We found John Brink and Diana Carr's ad for Alaskan Malamute puppies on a free dog listing site. They were easy to talk to on the phone and everything sounded good so we drove down to VA from New England to pick up a Malamute puppy on a trip down South to visit family.
Unfortunately when we got there we noticed that the "kennel" was a tool shed in a back yard that was no bigger than 10' x 10'. There was one adult malamute tied up back there, the other was inside with the puppies. We were disappointed but didn't want to go home empty handed as we had driven all that way and been planning on getting a puppy for a while.
We picked out a puppy that we named Isa and in about 6 weeks she started having seizures. After many tests, and seeing the professionals at Ocean State Veterinary Specialists in Greenwich, RI and at Eastside Veterinary Clinic in Providence, Rhode Island, Isa was diagnosed with juvenile idiopathic epilepsy.
After many emails in which we forwarded the appropriate medical records, the breeders denied our claims and any responsibility under the 2 year health guarantee. Diana Carr spoke with our vet on the phone and argued with the vet the whole time in an attempt to deny any responsibility.
Isa was purchased with full registration, at one point they agreed to a partial refund for the breeding rights. We fulfilled our half of the agreement and registered Isa without breeding rights, and they never sent us a refund for those breeding rights. They offered a puppy from a future litter, but refused to conduct any testing that may assure us that epilepsy does not run in their lines.
Epilepsy is often a recessive gene that is carried through the lines and brought out by too much line breeding. Unless proven otherwise by genetic testing, it is likely that the sire, AKC registered as Tequila Brink, the dam- AKC registered as Shiva Brink, and other dogs from that litter such as Bear Brink, an all white male that John and Diana intended to stud, all carry the epileptic gene. The breeders continue to breed and sell dogs from this line. It is also likely that other dogs within this line have epilepsy, but will not show signs until they are older.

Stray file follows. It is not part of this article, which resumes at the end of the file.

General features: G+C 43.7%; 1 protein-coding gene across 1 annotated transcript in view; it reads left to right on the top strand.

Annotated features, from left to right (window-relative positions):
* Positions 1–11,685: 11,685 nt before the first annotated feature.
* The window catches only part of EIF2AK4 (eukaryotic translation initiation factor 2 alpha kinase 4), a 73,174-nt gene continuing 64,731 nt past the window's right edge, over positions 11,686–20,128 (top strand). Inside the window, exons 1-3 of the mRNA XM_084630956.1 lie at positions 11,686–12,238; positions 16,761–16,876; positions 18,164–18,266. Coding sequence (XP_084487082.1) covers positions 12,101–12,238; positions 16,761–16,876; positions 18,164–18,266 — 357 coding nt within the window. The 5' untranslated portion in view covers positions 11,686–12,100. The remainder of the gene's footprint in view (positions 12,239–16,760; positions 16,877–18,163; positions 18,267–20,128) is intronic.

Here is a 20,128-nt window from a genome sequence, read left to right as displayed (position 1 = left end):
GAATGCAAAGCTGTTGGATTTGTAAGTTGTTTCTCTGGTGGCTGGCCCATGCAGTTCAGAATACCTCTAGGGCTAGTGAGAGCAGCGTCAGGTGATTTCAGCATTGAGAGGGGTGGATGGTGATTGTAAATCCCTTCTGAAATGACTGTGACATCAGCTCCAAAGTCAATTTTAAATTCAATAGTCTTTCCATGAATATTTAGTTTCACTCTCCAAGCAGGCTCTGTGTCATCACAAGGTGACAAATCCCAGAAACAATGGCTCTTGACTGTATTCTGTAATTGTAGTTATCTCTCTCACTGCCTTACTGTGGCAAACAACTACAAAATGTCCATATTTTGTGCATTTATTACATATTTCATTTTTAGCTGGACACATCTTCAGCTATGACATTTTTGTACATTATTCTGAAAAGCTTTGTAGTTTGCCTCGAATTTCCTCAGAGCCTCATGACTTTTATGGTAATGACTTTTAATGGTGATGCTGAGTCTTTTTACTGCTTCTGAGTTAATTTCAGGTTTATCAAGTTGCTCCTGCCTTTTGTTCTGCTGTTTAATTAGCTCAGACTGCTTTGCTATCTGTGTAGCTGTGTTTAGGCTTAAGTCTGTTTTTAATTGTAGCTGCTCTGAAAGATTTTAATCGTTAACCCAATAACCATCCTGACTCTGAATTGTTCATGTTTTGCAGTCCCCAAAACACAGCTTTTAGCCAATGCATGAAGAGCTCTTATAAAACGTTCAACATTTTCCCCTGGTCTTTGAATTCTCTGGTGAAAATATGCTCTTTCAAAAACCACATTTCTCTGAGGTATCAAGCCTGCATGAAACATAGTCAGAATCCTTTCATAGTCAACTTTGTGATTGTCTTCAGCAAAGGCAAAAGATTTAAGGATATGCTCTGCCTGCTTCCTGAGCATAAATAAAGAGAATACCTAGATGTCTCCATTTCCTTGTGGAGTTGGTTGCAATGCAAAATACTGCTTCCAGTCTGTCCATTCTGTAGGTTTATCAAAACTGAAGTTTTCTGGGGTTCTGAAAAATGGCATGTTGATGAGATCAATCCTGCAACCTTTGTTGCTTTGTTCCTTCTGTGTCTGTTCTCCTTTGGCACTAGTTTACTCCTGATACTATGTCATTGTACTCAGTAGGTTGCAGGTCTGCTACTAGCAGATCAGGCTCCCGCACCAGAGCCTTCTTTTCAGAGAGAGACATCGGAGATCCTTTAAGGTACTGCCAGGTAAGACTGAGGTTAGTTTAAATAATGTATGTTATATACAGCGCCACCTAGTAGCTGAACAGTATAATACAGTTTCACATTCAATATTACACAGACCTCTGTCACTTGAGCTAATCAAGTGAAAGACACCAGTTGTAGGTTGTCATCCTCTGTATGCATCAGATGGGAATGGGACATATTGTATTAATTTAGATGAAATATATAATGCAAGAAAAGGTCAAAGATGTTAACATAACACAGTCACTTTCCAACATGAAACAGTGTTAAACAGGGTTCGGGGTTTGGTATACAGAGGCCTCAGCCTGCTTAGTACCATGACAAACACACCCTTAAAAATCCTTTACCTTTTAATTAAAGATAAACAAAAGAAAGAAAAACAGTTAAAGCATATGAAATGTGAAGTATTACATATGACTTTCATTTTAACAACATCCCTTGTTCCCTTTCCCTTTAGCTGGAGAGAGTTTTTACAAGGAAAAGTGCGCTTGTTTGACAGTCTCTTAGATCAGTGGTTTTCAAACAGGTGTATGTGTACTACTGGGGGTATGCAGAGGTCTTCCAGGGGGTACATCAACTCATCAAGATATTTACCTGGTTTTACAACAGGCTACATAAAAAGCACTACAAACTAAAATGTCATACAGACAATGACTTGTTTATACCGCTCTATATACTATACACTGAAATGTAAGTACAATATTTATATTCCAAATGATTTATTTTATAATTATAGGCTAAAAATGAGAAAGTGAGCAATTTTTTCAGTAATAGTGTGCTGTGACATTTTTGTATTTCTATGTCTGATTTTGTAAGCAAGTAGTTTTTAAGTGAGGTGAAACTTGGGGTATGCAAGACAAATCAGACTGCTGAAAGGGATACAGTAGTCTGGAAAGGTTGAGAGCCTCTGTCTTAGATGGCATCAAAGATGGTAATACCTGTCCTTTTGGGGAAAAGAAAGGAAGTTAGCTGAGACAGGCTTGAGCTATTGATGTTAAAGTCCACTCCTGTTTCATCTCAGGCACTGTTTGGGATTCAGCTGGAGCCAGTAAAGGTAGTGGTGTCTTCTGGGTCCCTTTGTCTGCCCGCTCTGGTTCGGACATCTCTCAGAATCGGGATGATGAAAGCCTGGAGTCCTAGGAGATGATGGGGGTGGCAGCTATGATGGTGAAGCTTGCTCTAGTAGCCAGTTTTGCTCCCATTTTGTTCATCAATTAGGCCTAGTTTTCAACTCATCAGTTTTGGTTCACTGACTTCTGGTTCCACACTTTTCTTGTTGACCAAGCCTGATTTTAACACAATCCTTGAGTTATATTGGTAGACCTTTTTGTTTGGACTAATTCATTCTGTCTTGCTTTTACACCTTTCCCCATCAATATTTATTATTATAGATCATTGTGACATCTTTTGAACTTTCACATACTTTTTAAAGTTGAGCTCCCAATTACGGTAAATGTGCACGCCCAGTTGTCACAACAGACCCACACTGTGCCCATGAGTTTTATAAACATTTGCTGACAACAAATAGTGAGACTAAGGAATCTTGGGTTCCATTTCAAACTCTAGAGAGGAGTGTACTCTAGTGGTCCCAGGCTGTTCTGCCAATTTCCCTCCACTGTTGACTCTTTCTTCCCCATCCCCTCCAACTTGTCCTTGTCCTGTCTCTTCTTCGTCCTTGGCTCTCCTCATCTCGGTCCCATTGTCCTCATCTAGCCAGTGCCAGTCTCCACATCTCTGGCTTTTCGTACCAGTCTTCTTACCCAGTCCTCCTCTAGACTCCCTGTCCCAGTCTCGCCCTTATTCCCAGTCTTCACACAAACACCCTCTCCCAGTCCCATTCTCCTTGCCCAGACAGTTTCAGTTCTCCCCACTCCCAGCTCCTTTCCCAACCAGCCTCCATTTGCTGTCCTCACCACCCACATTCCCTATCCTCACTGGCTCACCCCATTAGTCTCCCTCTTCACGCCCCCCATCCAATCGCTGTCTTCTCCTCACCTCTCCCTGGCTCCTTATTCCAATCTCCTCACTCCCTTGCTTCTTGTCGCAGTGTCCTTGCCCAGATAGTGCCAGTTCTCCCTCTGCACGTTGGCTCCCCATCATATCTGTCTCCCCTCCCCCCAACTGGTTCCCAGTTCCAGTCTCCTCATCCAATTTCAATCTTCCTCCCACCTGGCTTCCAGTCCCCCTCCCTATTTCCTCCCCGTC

I have spoken to many reputable breeders and have read many websites on the subject of canine epilepsy since this began. It is standard practice that responsible breeders stop breeding any dog within 1 degree of relation to the epileptic dog. If you buy or breed a dog with any dogs in this line, be warned, you run the risk of owning a dog with canine epilepsy or introducing the disorder into your lines. Ultimately Isa was put down before she was a year old because she built up a tolerance to the medication and the seizures became longer and harder to control. Prolonged seizures like the ones Isa was having cause brain damage, as the oxygen flow to the brain is stopped during a seizure. Our vet informed us that epilepsy in Northern dog breeds such as Alaskan Malamutes and Siberian Huskies is often very intense and hard to control. The whole situation cost us thousands of dollars in vet bills, in addition to the purchase price which was never refunded.
A good bit of advice was offered to me when in the market for purebred dogs. If you want a puppy from a breeder, look for dogs that have actual working titles. In the case of Alaskan Malamutes, dog pull championships, or sled dog races. If they have older dogs around 9 or 10 years old that still compete, you can be sure that is a healthy line. Working dogs are usually a better bet than showroom floor dogs. The Brinks have neither titles in this area. If you are looking for an Alaskan Malamute, you can also do a web search for local rescues.